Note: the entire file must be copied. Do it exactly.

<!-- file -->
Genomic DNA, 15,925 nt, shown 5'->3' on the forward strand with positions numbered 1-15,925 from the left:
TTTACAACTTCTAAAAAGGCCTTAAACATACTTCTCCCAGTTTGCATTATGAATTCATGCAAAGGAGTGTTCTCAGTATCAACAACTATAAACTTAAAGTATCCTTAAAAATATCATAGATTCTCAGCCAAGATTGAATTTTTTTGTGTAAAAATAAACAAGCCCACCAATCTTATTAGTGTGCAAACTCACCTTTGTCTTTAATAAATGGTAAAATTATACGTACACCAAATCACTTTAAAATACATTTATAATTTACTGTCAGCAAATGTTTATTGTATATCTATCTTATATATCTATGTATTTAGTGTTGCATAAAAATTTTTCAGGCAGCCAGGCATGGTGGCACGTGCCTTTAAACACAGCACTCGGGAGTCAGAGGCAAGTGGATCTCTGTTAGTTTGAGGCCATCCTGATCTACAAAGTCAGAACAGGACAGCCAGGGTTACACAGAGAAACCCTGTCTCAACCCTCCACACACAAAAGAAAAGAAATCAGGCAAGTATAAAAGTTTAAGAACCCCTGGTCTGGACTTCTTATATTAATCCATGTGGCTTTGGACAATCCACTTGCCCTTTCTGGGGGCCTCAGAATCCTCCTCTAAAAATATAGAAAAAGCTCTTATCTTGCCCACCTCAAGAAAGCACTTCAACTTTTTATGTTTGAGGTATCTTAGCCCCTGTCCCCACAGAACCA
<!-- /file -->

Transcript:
Genomic DNA, 15,925 nt, shown 5'->3' on the forward strand with positions numbered 1-15,925 from the left:
TTTACAACTTCTAAAAAGGCCTTAAACATACTTCTCCCAGTTTGCATTATGAATTCATGCAAAGGAGTGTTCTCAGTATCAACAACTATAAACTTAAAGTATCCTTAAAAATATCATAGATTCTCAGCCAAGATTGAATTTTTTTGTGTAAAAATAAACAAGCCCACCAATCTTATTAGTGTGCAAACTCACCTTTGTCTTTAATAAATGGTAAAATTATACGTACACCAAATCACTTTAAAATACATTTATAATTTACTGTCAGCAAATGTTTATTGTATATCTATCTTATATATCTATGTATTTAGTGTTGCATAAAAATTTTTCAGGCAGCCAGGCATGGTGGCACGTGCCTTTAAACACAGCACTCGGGAGTCAGAGGCAAGTGGATCTCTGTTAGTTTGAGGCCATCCTGATCTACAAAGTCAGAACAGGACAGCCAGGGTTACACAGAGAAACCCTGTCTCAACCCTCCACACACAAAAGAAAAGAAATCAGGCAAGTATAAAAGTTTAAGAACCCCTGGTCTGGACTTCTTATATTAATCCATGTGGCTTTGGACAATCCACTTGCCCTTTCTGGGGGCCTCAGAATCCTCCTCTAAAAATATAGAAAAAGCTCTTATCTTGCCCACCTCAAGAAAGCACTTCAACTTTTTATGTTTGAGGTATCTTAGCCCCTGTCCCCACAGAACCA